With free parking, this allows you to buy a non-premium game ticket, hot dog and soda for $11. Should you choose a premium game, this total only increases to $13. Elon has experienced a great deal of success in a short time at the Division I level, and seeing a consistent quality product for this price is absolutely worth your small investment.

Extras 3

Programs are available at the ticket window as you enter the park. The programs are a nice touch, and they keep you from having to bury yourself in your smartphone to find out more about the Elon team. The university may want to publicize these programs a bit more, but just making them available is a solid start.

There are three commemorative plaques in Latham Park. There is a plaque honoring the Bill Graham Baseball Scholarship, one for W. Bryan Latham, M.D.’s contributions to the upgrades in the facility and one outside telling the story of Walter C. Latham, the man for whom the park is named. Latham is enshrined in the Elon Sports Hall of Fame and played at the school. The stories behind the names of many facilities are left to the fans to research, so the explanation of Latham’s story is an extremely nice touch.

A banner on the bullpen wall in left field commemorates Elon’s Southern Conference championships (2006, 2008, 2009 and 2011). There is a similar banner on the bullpen wall in right field to honor the university’s NCAA regional appearances (2002, 2006, 2008, 2009 and 2010). As mentioned earlier, Elon has spent just over a decade at the Division I level, and this is a nice nod to the school’s tremendous level of success in a short amount of time.

Final Thoughts

Elon baseball is rapidly becoming known as one of the top programs in the Carolinas and the southeastern United States, and they have a beautiful facility to match this success. The park is located next to Elon’s football facility, Rhodes Stadium, as well as their continually-growing athletic complex. This makes for quite lively surroundings in and around Latham Park. If your travels lead you to north central North Carolina, you certainly owe it to yourself to see one of the elite programs in the Colonial Athletic Conference.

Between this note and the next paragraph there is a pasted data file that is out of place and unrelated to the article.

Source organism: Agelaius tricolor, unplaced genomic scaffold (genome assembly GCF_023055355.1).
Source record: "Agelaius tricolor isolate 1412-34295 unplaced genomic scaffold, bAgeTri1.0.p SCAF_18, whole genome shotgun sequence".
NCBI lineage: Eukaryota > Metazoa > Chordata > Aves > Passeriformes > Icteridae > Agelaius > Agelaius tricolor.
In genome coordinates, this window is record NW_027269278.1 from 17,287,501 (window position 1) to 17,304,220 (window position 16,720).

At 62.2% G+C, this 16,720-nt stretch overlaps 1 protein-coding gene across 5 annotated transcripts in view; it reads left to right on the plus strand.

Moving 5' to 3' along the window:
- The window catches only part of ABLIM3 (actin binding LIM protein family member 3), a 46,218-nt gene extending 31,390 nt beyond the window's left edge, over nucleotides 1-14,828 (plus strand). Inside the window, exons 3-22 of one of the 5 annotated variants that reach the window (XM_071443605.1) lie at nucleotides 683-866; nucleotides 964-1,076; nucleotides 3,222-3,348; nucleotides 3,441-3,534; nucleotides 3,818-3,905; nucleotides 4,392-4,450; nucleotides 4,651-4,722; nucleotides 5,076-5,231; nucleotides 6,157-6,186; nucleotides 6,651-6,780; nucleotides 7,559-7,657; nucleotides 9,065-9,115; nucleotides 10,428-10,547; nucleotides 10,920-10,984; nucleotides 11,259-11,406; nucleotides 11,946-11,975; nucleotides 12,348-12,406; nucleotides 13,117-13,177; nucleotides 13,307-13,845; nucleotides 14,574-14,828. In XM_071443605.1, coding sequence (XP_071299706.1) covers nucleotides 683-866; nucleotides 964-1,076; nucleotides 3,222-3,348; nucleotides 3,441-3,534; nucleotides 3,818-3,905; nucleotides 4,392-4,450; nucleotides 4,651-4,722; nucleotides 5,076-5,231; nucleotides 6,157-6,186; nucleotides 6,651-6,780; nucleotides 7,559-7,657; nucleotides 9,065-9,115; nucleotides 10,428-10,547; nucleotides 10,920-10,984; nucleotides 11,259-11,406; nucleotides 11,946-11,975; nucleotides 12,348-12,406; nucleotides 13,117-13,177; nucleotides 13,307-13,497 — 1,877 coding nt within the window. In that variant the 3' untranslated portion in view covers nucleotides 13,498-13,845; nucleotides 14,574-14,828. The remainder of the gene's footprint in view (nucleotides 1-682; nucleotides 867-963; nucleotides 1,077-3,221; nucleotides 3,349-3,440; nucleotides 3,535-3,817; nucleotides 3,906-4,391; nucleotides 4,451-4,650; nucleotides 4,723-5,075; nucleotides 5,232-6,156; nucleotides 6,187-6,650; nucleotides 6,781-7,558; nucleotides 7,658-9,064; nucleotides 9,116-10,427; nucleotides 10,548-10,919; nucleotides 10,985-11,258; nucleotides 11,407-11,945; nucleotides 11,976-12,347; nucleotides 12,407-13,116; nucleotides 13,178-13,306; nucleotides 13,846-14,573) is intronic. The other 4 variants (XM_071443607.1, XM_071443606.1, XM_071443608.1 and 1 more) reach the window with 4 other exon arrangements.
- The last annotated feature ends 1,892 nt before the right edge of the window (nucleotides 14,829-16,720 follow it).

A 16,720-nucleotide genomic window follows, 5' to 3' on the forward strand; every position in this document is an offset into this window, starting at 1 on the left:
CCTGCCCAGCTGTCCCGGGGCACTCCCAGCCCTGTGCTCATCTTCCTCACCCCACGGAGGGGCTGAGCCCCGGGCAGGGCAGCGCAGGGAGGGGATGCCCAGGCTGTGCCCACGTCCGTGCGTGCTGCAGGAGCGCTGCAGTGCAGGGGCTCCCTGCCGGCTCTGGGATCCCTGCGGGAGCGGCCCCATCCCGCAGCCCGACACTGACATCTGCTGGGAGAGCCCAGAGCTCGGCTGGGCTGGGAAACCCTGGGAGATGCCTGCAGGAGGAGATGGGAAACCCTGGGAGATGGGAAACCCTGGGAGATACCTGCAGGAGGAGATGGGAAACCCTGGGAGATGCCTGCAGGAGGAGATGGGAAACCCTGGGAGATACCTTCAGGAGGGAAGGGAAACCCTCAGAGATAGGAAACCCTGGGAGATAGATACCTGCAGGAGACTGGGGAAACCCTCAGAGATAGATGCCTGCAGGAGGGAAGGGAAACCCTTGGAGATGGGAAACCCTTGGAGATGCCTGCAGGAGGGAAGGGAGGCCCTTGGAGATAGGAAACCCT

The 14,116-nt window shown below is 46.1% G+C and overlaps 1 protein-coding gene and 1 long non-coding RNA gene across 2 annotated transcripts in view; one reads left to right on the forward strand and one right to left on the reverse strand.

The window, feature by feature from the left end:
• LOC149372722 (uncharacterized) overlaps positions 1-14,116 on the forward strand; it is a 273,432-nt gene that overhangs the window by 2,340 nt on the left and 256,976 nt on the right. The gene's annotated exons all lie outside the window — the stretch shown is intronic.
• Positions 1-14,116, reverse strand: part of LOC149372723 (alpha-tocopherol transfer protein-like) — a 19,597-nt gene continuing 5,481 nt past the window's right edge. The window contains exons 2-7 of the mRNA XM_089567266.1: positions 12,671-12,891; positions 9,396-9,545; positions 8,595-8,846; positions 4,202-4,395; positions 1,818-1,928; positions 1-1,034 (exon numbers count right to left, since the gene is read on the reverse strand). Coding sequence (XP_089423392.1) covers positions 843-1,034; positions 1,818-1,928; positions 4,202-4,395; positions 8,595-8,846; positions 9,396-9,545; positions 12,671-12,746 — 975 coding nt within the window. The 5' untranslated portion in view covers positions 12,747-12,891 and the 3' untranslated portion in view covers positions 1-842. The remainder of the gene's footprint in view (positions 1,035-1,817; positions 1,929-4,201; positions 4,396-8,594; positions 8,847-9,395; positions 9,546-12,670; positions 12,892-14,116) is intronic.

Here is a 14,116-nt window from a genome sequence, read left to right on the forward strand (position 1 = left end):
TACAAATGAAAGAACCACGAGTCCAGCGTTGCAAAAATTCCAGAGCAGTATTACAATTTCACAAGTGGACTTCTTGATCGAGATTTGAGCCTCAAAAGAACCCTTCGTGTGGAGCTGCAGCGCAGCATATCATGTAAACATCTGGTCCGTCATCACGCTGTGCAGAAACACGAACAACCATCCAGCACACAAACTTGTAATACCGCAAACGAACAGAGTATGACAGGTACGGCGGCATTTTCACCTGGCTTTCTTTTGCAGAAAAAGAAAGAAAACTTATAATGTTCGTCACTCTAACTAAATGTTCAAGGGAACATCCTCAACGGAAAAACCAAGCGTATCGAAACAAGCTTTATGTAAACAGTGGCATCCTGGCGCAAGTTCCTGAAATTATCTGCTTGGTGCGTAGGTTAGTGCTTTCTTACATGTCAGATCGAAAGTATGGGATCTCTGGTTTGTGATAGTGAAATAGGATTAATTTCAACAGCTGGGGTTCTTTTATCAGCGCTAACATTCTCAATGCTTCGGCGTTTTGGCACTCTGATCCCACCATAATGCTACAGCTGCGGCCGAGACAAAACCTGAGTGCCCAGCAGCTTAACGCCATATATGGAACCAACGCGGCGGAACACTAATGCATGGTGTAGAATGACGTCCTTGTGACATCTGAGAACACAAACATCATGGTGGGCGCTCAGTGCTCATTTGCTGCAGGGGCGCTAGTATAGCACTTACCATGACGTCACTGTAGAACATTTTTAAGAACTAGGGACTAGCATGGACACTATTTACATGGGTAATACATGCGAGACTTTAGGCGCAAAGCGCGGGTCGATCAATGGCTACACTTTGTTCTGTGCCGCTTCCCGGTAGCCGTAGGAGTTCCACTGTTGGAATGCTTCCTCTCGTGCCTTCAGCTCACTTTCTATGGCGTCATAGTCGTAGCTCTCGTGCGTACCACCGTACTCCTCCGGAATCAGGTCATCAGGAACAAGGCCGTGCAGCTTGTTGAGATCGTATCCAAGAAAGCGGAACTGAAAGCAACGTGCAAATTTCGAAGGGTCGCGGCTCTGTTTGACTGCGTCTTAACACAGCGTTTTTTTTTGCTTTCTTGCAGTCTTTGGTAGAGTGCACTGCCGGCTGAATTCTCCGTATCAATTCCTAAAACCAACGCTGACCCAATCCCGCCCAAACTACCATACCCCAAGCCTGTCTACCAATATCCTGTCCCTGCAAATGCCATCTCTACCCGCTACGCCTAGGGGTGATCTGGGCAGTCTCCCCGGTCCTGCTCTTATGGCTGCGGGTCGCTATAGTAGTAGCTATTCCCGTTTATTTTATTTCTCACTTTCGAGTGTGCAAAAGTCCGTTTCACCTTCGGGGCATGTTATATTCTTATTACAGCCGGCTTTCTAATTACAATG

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Food and Drink Recommendations

The Fat Frogg Bar & Grill

512 W Haggard Ave

Elon, NC 27244

(336) 584-5546

http://www.thefatfrogg.com/


Buffalo Wild Wings

3128 Walden Ln

Burlington, NC 27215

(336) 538-6968

http://www.buffalowildwings.com/en/locations/Detail/0208


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Entertainment Recommendations

Alamance Crossing

1080 Piper Ln

Burlington, NC 27215

(336) 584-8157

http://www.alamancecrossing.com/


Granddaddy’s Antique Mall

2316 Maple Ave

Burlington, NC 27215

(336) 570-1997

https://www.facebook.com/pages/Granddaddys-Antique-Mall


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Lodging Recommendations

 

Holiday Inn Express

2701 Long Pine Rd

Burlington, NC 27215

(336) 584-4447

https://www.ihg.com/holidayinnexpress/hotels/us/en/burlington/gsonc/hoteldetail


 

Microtel Inn & Suites by Wyndham

2185 Hanford Rd

Burlington, NC 27215

(336) 227-1515

https://www.wyndhamhotels.com/microtel/burlington-north-carolina/microtel-inn-and-suites-burlington/overview


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Stadium Info

Walter C. Latham Park

Bank of America Dr

Elon, NC 27244

Elon Phoenix website

Walter C. Latham Park website

Year Opened: 1978

Capacity: 2,000